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Predicative constructions with the infinitive
§ 113.The infinitive is used in predicative constructions of three types: the objective with the infinitive construction, and the so-called for-to-infinitive construction*. Traditionally they are called the complex subject, the complex object, and the for-to-infinitive complex.
* It is possible, however, to distinguish one more infinitive construction generally called the subjective infinitive construction or the nominative infinitive construction. (See § 123 on the Subjective predicative construction).
In all these constructions the infinitive denotes an action ascribed to the person or non-person, though grammatically this relationship is not expressed in form: the doer of the action may be represented by a noun in the common case, a pronoun in the objective case (I saw himcross the street, it is for him to decide this) and the verbal element which is not in a finite form. Still, due to their semantics and because of the attached position the nominal and the verbal elements are understood as forming a complex with subject-predicate relationship.
The for-to-infinitive construction
§ 114. In the for-to-infinitive construction the infinitive (usually an infinitive phrase) is in predicate relation to a noun in the common case or a pronoun in the objective case introduced by the preposition for. The construction is used where the doer of the action (or the bearer of the state), expressed by the infinitive, is different from that of the finite verb (the predicate):
The for-to-infinitive construction has the same functions as a single infinitive, though with some restrictions.
1. Subject. The for-to-infinitive construction in the function of the subject usually occurs in sentences with the introductory it, though it is occasionally placed at the head of the sentence:
It was difficult for him to do anything else.
For me to hear him was disturbing.
2. Predicative. In this function the construction is mostly used with the link verb to be:
The best thing is for you to do it now.
3. Object. The construction functions as object of both verbs and adjectives:
a) She watched for the door to open.
I don’t think I should care for it to be known.
b) His family were anxious for him to do something.
I’m so glad for you to have come at last.
There was no need for him to be economical.
5. Adverbial modifier of purpose and consequence:
She paused for him to continue.
The wall was too high for anything to be visible.
He had said enough for me to get alarmed.
In all its uses this construction is generally rendered in Russian by a subordinate clause.
The objective with the infinitive construction
In the objective with the infinitive construction the infinitive (usually an infinitive phrase) is in predicate relation to a noun in the common case or a pronoun in the objective case (hence the name of the construction). The whole construction forms a complex object of some verbs. It is rendered in Russian by an object clause.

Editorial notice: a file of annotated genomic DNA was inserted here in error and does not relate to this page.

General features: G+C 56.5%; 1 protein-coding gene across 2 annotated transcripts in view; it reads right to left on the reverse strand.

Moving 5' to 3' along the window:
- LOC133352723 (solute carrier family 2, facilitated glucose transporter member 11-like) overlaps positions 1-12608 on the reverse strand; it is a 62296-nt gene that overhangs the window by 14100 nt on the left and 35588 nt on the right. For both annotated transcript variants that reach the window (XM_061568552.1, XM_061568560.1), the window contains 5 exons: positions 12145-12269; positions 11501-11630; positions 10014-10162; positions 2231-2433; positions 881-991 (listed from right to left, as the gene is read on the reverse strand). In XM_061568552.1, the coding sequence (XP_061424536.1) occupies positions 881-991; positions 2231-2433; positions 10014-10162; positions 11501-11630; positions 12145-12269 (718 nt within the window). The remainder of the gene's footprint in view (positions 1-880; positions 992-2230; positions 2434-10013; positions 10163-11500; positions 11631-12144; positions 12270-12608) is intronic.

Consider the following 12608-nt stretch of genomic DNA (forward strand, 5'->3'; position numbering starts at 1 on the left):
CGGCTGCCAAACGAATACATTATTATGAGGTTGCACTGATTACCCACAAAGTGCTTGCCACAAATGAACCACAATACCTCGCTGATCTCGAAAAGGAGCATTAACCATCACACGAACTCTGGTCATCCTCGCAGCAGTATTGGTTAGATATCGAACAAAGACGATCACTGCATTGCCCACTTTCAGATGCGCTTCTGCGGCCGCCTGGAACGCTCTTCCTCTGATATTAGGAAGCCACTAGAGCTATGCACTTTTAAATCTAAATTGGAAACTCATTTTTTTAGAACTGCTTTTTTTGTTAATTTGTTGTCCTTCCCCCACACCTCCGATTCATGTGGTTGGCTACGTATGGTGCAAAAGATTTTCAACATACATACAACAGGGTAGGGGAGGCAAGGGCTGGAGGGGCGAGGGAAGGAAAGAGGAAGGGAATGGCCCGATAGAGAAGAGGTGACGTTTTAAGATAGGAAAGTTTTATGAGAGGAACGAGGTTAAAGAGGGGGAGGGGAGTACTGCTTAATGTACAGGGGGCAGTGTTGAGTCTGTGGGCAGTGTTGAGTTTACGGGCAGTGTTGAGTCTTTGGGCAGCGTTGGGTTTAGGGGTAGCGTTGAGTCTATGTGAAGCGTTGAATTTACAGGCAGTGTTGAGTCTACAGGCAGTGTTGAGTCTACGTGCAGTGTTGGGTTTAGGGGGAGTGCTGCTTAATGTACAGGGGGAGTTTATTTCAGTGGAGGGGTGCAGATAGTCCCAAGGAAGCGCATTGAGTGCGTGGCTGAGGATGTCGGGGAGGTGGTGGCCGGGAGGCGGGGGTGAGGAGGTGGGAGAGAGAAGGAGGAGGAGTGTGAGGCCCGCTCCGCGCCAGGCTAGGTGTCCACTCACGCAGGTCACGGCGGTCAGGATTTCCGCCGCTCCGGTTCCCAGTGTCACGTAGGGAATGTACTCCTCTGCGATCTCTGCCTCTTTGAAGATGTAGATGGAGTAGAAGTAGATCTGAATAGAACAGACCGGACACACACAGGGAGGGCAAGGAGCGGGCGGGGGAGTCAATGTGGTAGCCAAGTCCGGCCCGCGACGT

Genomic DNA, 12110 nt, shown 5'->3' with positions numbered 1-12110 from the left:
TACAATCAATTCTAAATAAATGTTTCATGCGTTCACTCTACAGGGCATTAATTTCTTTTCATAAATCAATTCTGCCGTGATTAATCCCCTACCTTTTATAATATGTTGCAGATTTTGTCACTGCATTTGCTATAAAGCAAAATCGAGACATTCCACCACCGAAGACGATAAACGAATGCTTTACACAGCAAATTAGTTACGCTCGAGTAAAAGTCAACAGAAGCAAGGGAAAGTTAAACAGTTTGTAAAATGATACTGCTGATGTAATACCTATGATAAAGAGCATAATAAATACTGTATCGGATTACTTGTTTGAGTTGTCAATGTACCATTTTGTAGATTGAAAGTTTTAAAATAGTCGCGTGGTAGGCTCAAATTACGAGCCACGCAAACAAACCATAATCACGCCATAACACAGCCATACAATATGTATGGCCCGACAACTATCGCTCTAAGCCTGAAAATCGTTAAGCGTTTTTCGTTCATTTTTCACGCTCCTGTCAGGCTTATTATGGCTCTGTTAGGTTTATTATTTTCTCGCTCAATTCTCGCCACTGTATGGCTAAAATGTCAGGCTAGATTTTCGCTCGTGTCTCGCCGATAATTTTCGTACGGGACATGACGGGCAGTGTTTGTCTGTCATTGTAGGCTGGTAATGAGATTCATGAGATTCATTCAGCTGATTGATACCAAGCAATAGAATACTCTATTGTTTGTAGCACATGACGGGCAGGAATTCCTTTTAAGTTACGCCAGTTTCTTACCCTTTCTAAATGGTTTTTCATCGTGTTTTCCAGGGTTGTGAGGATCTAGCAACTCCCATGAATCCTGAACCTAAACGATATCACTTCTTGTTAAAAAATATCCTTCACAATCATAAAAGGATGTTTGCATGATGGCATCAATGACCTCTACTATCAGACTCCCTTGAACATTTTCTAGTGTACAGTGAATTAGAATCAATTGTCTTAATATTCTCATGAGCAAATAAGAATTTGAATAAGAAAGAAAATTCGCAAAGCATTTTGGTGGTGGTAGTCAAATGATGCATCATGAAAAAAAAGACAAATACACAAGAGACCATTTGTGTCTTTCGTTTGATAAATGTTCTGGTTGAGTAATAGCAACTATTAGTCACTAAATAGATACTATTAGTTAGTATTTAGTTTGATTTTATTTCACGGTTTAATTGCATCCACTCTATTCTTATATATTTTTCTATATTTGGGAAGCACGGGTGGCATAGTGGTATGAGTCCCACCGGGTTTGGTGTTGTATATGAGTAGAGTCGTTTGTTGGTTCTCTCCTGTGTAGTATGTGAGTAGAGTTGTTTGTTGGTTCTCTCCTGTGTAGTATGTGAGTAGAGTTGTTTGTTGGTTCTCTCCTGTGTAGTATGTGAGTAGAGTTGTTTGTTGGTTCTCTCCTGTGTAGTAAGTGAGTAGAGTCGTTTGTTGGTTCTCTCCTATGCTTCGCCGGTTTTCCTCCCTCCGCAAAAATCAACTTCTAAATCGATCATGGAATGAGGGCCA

The objective with the infinitive construction is used in the following cases:
1. After verbs of sense perception (to see, to hear, to feel, to watch, to observe, to notice and some others). In this case the only possible form of the infinitive is the non-perfect common aspect active voice form, used without the particle to:
No one has ever heard her cry.
I paused a moment and watched the tram-car stop.
The verb to listen to, though not a verb of sense perception, is used in the same way, with a bare infinitive:
He was listening attentively to the chairman speak.
If the verb to see or to notice is used with the meaning to realize, or the verb to hear with the meaning to learn, the objective with the infinitive construction cannot be used. Here only subordinate object clause is possible:
2. After verbs of mental activity (to think, to believe, to consider, to expect, to understand, to suppose, to find and some others). Here the infinitive is used in any form, though the non-perfect forms are the most frequent (always with the particle to).
I know him to be an honest man.
She believed him to have left for San Francisco.
I believed her to be knitting in the next room.
I should expect my devoted friend to be devoted to me.
3. After verbs of emotion (to like, to love, to hate, to dislike and some others). Here non-perfect, common aspect forms of the “to”- infinitive are the most usual.
I always liked him to sing.
She hated her son to be separated from her.
I’d love you to come with me too.
I hated him to have been sent away.
4. After verbs of wish and intention (to want, to wish, to desire, to intend, to mean and some others). After these verbs only non-perfect common aspect forms of the infinitive with the particle toare used:
He only wished you to be near him.
I don’t want him to be punished.
5. After verbs of declaring (to declare, to pronounce):
I declare you to be out of your mind.
He reported the boat to have been seen not far away.
6. After verbs of inducement (to have, to make, to get, to order, to tell, to ask, etc.) of which the first two take a bare infinitive. In the construction some of them acquire a different meaning: make - заставить, get - добиться, have - заставить (сказать, чтобы ...)
I can’t get him to do it properly.
She made me obey her.
7. The objective with the infinitive construction also occurs after certain verbs requiring a prepositional object,for example to count (up)on, to rely (up) on, to look for, to listen to, to wait for:
I rely on you to come in time.
Can’t I count upon you to help me?